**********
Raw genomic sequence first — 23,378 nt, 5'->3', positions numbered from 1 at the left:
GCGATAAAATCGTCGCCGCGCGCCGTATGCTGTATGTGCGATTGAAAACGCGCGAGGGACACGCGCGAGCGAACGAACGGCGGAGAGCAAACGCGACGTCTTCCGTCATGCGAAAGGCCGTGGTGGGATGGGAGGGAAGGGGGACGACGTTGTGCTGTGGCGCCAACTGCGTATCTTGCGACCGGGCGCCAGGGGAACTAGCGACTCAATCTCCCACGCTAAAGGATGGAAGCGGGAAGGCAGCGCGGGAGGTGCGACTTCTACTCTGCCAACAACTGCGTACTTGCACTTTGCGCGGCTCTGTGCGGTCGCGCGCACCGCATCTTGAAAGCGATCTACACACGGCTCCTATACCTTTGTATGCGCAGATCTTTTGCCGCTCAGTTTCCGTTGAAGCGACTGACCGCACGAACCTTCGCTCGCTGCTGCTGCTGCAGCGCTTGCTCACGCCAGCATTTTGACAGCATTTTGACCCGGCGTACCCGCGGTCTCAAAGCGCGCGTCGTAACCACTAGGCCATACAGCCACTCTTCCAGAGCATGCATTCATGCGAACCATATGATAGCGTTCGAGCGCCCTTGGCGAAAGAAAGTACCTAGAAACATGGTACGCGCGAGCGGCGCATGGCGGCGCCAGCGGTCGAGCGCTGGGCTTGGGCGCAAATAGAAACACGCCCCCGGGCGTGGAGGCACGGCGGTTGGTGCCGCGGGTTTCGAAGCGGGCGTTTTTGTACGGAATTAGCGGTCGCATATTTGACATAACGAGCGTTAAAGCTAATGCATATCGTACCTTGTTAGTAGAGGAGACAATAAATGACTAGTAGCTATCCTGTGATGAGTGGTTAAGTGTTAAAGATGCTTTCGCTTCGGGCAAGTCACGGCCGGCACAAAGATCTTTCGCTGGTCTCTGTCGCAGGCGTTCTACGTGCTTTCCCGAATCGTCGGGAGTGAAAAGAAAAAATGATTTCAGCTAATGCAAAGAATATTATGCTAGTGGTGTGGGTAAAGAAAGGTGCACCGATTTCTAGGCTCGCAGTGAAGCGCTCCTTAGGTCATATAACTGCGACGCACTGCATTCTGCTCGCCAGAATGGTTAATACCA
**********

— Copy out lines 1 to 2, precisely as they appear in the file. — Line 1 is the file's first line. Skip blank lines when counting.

Raw genomic sequence first — 23,378 nt, 5'->3', positions numbered from 1 at the left:
GCGATAAAATCGTCGCCGCGCGCCGTATGCTGTATGTGCGATTGAAAACGCGCGAGGGACACGCGCGAGCGAACGAACGGCGGAGAGCAAACGCGACGTCTTCCGTCATGCGAAAGGCCGTGGTGGGATGGGAGGGAAGGGGGACGACGTTGTGCTGTGGCGCCAACTGCGTATCTTGCGACCGGGCGCCAGGGGAACTAGCGACTCAATCTCCCACGCTAAAGGATGGAAGCGGGAAGGCAGCGCGGGAGGTGCGACTTCTACTCTGCCAACAACTGCGTACTTGCACTTTGCGCGGCTCTGTGCGGTCGCGCGCACCGCATCTTGAAAGCGATCTACACACGGCTCCTATACCTTTGTATGCGCAGATCTTTTGCCGCTCAGTTTCCGTTGAAGCGACTGACCGCACGAACCTTCGCTCGCTGCTGCTGCTGCAGCGCTTGCTCACGCCAGCATTTTGACAGCATTTTGACCCGGCGTACCCGCGGTCTCAAAGCGCGCGTCGTAACCACTAGGCCATACAGCCACTCTTCCAGAGCATGCATTCATGCGAACCATATGATAGCGTTCGAGCGCCCTTGGCGAAAGAAAGTACCTAGAAACATGGTACGCGCGAGCGGCGCATGGCGGCGCCAGCGGTCGAGCGCTGGGCTTGGGCGCAAATAGAAACACGCCCCCGGGCGTGGAGGCACGGCGGTTGGTGCCGCGGGTTTCGAAGCGGGCGTTTTTGTACGGAATTAGCGGTCGCATATTTGACATAACGAGCGTTAAAGCTAATGCATATCGTACCTTGTTAGTAGAGGAGACAATAAATGACTAGTAGCTATCCTGTGATGAGTGGTTAAGTGTTAAAGATGCTTTCGCTTCGGGCAAGTCACGGCCGGCACAAAGATCTTTCGCTGGTCTCTGTCGCAGGCGTTCTACGTGCTTTCCCGAATCGTCGGGAGTGAAAAGAAAAAATGATTTCAGCTAATGCAAAGAATATTATGCTAGTGGTGTGGGTAAAGAAAGGTGCACCGATTTCTAGGCTCGCAGTGAAGCGCTCCTTAGGTCATATAACTGCGACGCACTGCATTCTGCTCGCCAGAATGGTTAATACCA